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Coming into Focus: Economy, Other Factors Put Pressure on Trucking
Analysis of trucking and transportation trends that are leading to higher costs and new technology challenges.

By Staff
Date Posted: 9/4/2018

Spot rates for trucking increased drastically as capacity tightened in the second half of 2017. The trend is illustrated in the accompanying graph from the annual State of Logistics Report by the Council of Supply Chain Management Professionals, which was issued earlier this year.

A number of short-term factors contributed to the capacity crunch last year. For example, there were hurricanes in Texas and Puerto Rico; those disasters triggered massive demand for capacity to deliver relief supplies, and the crucial freight hub in Houston was submerged.

In addition, the federal government mandate for electronic logging device (ELD) took effect in December 2017. The new regulation affected more than three million drivers who had not yet implemented the new tracking system.

The ELD technology exacerbates capacity pressures by ensuring that carriers adhere closely to rules that limit a driver’s time behind the wheel. Stricter enforcement of time limits means carriers need more drivers to move the same amount of cargo — coming at a time when drivers already are in short supply.

Tightening of capacity appears to be most pronounced in the 500- to 600-mile band at the edge of a full day’s driving range. However, shipments traveling 1,000-1,200 miles also have been affected.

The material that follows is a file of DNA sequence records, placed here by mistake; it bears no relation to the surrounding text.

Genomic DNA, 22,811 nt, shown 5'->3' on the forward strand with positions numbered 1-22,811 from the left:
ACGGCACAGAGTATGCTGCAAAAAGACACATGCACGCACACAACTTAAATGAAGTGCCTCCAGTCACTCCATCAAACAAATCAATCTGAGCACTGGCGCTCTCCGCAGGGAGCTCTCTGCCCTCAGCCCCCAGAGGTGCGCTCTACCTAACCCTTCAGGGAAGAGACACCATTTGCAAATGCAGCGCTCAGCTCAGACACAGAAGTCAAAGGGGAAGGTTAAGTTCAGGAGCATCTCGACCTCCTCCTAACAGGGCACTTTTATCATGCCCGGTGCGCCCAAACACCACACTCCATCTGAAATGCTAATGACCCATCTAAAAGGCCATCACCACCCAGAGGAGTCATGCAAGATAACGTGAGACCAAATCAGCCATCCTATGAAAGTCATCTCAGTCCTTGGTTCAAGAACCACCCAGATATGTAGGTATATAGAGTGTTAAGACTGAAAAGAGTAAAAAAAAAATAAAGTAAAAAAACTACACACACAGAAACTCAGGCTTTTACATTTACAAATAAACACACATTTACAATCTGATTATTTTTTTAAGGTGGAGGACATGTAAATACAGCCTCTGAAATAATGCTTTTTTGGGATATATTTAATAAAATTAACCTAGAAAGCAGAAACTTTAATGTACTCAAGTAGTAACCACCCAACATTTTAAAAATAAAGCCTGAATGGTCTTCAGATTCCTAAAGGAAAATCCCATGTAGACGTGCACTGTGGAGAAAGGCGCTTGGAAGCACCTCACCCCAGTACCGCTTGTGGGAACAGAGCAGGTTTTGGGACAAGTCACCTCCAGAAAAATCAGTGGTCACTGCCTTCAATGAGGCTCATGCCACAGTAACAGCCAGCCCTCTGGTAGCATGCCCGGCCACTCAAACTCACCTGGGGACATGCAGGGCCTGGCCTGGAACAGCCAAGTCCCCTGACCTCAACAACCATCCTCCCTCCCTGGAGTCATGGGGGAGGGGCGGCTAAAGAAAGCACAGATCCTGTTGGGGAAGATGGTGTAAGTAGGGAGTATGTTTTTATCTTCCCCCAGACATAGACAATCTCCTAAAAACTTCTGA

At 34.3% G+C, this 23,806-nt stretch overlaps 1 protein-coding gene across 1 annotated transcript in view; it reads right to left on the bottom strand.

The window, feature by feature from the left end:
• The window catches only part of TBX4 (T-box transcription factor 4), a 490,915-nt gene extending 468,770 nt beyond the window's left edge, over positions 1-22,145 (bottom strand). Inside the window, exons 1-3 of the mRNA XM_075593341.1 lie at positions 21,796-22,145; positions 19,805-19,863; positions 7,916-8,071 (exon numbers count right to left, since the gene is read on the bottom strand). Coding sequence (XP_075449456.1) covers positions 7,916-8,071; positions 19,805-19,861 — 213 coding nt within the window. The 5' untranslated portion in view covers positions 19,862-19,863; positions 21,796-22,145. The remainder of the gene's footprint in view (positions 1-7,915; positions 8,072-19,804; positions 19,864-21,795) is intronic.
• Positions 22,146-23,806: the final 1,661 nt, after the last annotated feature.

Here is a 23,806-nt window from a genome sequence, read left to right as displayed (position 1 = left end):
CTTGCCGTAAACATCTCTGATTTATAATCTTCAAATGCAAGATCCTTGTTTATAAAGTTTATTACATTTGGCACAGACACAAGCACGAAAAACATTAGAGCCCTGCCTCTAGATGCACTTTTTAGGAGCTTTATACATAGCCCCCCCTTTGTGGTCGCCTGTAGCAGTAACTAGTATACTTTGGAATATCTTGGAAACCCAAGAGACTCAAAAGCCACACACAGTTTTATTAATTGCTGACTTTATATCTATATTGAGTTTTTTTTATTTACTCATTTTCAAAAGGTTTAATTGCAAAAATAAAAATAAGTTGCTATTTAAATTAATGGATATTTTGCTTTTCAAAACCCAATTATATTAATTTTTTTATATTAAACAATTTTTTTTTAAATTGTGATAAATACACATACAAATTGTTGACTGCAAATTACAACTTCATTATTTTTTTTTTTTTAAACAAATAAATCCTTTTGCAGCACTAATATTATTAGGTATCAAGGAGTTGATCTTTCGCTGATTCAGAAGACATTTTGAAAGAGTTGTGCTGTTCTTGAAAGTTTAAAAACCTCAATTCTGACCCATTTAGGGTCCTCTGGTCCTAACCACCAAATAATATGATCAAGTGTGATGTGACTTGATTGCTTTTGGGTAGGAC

“We expect the impact to increase this year, as full ELD enforcement began in April 2018,” wrote the report authors.

Carriers can expect even more regulatory constraints on driver availability by 2020. That’s when all trucking companies must comply with the Federal Motor Carrier Safety Administration online database of failed driver drug tests.

These short-term factors that put pressure on capacity have compounded the impact of a decline in the number of truck drivers that has been going on for years. Figures by the American Trucking Associations (ATA) show the trucking industry was short 50,000 drivers at the end of 2017. That is a record shortfall that forces carriers to keep raising wages.

The ATA estimates that average driver pay rose 15-18% between 2013 and 2017. However, companies have only corrected years of stagnant salary growth for drivers.

The rise in spot rates reflected a broader trend. After declining in 2016 for the first time since 2009, U.S. Business Logistics Costs (USBLC) returned to higher levels in 2017 with a 6.2% increase year-over-year. The pace of spending increases became pronounced, especially in the fourth quarter of 2017. The main drivers were a robust economic climate with growing demand, strong job market, rising wages, and driver shortages. The driver shortages are not new, but they have intensified significantly.

Costs rose across all components of U.S. business logistics costs: transportation, inventory carrying costs, and other expenses. Transportation increased 7% to lead the way; costs were well above inflation for every shipping mode except waterborne freight. Private or dedicated fleet and rail saw the biggest hikes as shippers scrambled to lock up capacity. Dedicated trucking costs climbed 9.5%, leading an over-the-road sector that experienced some of the sharpest spending increases last year. Parcel and express deliveries — closely tied to e-commerce — increased 7% although it slipped from last year’s first place finish. Even less-than-truckload motor freight rose 6.5% after steadily dropping in recent years.

At the midpoint of 2018, there were signs of continued constraints on capacity and sustained high prices. Given that consumer confidence reached its highest level since 2004 and that optimistic retailers have increased inventories at both the wholesale and retail levels, pressures on capacity and pricing are likely to intensify.

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Tightening Capacity